Letter abstract


Nature Nanotechnology 2, 426 - 429 (2007)
Published online: 1 July 2007 | doi:10.1038/nnano.2007.185

Subject terms: Computational nanotechnology | Photonic structures and devices

Surface plasmon polariton analogue to Young's double-slit experiment

Rashid Zia1,2 & Mark L. Brongersma1


When a light wave strikes a metal film it can, under appropriate conditions, excite a surface plasmon polariton (SPP)—a surface electromagnetic wave that is coupled to the free electrons in the metal. Such SPPs are involved in a wide range of phenomena1, including nanoscale optical waveguiding2, 3, 4, 5, perfect lensing6, extraordinary optical transmission7, subwavelength lithography8 and ultrahigh-sensitivity biosensing9. However, before the full potential of technology based on SPPs (termed ‘plasmonics’) can be realized, many fundamental questions regarding the interaction between light and matter at the nanoscale need to be answered. For over 200 years, Young's double-slit experiment has been a valuable pedagogical tool for demonstrating the wave nature of light10. Here, we perform a double-slit experiment with SPPs to reveal the strong analogy between SPP propagation along the surface of metallic structures and light propagation in conventional dielectric components (such as glass waveguides). This allows us to construct a general framework to describe the propagation, diffraction and interference of SPPs. It also suggests that there is an effective diffraction limit for the lateral confinement of SPPs on metal stripe waveguides, and justifies the use of well-developed concepts from conventional optics and photonics in the design of new plasmonic devices.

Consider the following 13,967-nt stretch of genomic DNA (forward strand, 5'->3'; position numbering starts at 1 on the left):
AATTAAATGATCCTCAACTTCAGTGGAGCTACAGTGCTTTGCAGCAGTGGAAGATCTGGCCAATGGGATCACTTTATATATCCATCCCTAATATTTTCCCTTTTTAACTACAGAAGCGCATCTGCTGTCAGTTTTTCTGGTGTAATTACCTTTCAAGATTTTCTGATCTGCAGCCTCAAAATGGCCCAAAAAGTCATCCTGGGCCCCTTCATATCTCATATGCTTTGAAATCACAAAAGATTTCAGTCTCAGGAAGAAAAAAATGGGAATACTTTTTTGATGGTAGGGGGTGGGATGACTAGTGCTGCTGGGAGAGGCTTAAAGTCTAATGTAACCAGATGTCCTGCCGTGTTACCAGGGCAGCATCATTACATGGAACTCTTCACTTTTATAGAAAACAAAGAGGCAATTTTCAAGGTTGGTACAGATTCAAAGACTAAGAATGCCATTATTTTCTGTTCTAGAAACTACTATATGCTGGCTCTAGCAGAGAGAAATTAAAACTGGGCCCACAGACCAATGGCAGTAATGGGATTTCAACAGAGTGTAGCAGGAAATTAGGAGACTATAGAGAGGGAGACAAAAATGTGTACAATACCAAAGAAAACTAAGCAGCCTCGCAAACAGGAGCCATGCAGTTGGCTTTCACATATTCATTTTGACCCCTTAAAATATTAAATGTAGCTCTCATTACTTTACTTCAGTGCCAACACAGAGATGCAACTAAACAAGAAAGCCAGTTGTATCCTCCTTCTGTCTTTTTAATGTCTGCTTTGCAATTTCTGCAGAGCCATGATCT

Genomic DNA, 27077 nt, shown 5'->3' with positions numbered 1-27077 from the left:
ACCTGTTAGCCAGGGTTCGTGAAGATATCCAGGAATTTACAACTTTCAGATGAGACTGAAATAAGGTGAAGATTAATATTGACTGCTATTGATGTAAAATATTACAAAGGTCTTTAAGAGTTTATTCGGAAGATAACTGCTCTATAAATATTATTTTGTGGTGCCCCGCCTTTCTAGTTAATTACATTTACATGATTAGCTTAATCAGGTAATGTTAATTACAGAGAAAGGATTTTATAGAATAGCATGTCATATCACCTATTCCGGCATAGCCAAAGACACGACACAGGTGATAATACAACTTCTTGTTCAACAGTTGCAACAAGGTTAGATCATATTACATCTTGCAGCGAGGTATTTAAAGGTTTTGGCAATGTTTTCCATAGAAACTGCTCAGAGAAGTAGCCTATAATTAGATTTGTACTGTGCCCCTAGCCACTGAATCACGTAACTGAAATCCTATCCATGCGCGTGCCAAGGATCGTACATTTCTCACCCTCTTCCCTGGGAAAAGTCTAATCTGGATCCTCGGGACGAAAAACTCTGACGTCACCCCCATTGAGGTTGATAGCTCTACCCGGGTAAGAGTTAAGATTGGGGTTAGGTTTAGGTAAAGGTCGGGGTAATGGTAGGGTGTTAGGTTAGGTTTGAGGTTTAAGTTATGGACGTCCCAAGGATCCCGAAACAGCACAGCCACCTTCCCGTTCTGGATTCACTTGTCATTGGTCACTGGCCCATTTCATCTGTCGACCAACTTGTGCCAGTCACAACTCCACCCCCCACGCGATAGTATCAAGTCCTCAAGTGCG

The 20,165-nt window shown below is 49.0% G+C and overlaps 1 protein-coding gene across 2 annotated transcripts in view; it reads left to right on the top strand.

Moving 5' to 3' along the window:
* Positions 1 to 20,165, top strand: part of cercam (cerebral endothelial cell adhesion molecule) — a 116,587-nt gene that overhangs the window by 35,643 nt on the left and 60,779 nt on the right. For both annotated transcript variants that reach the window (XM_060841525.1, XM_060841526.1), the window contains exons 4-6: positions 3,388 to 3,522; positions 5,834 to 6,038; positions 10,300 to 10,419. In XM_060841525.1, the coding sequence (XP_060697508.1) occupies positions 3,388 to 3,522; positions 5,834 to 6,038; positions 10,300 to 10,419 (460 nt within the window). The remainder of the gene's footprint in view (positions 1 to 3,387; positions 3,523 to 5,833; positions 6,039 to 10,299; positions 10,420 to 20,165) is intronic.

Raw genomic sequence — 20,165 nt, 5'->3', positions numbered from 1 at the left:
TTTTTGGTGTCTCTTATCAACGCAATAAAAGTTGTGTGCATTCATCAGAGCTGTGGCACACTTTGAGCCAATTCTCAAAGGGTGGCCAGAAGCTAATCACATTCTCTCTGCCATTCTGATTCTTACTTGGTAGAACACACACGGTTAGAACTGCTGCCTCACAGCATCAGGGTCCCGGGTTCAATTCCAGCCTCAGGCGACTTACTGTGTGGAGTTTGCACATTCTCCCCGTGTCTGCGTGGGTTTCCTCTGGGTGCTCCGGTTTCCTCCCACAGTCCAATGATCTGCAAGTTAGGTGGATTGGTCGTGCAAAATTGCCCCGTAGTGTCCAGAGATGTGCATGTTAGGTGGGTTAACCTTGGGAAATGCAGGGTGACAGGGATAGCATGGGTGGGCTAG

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  1. Geballe Laboratory for Advanced Materials, Stanford University, Stanford, California 94305, USA
  2. Present address: Division of Engineering, Brown University, Providence, Rhode Island 02912, USA

Correspondence to: Mark L. Brongersma1 e-mail: brongersma@stanford.edu



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